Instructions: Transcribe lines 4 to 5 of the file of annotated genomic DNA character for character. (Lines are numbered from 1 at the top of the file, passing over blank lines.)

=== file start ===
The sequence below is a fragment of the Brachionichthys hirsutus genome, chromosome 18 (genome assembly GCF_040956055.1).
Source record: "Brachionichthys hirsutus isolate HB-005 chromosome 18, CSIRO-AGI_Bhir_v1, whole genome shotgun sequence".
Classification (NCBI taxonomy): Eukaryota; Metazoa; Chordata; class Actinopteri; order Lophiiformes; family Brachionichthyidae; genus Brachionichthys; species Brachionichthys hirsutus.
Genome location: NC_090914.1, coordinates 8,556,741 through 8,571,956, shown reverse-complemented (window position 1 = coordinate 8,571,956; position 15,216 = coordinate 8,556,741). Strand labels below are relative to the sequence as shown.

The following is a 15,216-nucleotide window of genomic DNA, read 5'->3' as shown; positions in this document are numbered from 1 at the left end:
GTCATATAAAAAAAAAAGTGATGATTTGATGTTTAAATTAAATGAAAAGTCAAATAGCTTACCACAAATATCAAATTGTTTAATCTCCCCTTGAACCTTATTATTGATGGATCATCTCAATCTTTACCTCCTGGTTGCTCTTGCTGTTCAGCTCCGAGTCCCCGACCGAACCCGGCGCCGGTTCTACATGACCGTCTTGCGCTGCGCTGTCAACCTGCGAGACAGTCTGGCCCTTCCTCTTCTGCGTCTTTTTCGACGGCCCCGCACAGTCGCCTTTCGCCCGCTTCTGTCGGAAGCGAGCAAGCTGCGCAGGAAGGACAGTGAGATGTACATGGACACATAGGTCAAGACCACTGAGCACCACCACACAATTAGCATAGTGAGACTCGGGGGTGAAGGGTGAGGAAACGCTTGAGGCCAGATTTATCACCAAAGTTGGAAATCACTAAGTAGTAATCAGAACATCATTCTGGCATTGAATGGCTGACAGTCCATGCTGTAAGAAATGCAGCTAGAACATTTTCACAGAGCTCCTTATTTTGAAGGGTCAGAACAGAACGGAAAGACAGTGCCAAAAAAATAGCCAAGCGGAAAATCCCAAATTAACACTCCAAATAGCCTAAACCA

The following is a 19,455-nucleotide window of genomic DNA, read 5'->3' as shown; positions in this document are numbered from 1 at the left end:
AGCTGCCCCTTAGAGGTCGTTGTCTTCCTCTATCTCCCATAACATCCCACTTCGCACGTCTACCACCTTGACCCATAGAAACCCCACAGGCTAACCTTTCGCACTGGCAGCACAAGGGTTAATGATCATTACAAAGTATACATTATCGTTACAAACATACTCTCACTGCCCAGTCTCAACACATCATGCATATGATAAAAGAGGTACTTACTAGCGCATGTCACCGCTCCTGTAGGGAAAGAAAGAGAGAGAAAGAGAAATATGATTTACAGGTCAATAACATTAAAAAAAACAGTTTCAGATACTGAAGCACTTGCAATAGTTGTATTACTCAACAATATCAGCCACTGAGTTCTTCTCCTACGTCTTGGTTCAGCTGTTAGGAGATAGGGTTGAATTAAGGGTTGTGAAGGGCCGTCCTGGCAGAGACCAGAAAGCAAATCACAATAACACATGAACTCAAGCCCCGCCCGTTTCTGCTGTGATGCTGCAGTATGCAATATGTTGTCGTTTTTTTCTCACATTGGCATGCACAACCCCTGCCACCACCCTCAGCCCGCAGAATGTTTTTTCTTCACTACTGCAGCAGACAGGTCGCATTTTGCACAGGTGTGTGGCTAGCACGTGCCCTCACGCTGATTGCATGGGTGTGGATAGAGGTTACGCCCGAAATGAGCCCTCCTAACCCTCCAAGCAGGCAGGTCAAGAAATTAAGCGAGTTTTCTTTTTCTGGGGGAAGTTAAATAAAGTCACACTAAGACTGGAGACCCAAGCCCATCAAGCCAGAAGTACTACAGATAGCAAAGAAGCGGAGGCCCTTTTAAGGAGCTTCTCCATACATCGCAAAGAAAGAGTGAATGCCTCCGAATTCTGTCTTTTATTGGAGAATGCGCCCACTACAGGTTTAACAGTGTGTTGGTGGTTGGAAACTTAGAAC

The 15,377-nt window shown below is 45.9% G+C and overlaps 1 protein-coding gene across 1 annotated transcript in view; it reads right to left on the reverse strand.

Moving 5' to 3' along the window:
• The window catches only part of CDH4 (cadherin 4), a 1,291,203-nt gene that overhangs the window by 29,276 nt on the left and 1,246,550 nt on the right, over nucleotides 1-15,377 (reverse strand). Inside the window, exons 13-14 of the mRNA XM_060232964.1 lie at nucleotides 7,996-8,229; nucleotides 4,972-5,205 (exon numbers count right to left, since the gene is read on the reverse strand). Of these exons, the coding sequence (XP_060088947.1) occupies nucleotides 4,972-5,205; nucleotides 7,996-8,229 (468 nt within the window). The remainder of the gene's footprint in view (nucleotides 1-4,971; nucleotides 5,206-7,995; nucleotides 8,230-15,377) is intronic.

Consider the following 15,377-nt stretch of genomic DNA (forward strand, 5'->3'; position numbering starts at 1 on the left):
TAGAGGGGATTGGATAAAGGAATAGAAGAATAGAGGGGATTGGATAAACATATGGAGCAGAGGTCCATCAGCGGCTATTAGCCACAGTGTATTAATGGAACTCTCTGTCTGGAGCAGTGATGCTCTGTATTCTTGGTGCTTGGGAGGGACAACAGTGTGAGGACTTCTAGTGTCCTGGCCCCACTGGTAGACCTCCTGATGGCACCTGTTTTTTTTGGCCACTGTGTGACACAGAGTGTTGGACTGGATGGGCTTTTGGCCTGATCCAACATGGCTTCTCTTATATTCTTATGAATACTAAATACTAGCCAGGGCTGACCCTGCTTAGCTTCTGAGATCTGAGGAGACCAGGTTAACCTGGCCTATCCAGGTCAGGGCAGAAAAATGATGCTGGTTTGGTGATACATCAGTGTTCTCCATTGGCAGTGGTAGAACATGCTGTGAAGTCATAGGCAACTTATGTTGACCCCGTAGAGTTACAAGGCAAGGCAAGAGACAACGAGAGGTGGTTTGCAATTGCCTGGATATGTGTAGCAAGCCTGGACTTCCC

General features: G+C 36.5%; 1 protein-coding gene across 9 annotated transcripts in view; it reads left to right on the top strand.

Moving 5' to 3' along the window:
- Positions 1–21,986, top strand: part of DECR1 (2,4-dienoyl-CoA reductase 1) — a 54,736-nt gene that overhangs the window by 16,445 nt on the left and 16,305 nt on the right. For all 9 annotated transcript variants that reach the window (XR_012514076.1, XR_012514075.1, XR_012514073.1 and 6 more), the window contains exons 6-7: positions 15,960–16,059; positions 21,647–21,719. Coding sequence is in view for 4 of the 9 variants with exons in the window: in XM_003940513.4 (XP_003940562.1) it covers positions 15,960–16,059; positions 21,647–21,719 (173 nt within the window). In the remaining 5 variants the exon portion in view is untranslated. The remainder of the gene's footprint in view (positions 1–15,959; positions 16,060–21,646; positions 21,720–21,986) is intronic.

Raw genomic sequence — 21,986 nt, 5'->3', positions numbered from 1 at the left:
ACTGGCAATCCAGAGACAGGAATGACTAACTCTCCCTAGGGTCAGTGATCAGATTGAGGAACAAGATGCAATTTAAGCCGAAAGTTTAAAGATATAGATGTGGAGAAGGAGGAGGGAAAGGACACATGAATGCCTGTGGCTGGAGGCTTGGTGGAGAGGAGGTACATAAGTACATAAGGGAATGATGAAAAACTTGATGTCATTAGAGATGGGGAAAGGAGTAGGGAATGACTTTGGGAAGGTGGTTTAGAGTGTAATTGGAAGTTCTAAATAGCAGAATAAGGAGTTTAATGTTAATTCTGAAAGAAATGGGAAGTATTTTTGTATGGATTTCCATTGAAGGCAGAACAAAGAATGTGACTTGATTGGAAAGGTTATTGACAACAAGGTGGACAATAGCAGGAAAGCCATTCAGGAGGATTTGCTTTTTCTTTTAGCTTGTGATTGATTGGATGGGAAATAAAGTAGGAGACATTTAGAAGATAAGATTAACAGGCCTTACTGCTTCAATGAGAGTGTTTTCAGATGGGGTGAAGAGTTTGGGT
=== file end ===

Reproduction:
Genome location: NC_090914.1, coordinates 8,556,741 through 8,571,956, shown reverse-complemented (window position 1 = coordinate 8,571,956; position 15,216 = coordinate 8,556,741). Strand labels below are relative to the sequence as shown.

The following is a 15,216-nucleotide window of genomic DNA, read 5'->3' as shown; positions in this document are numbered from 1 at the left end: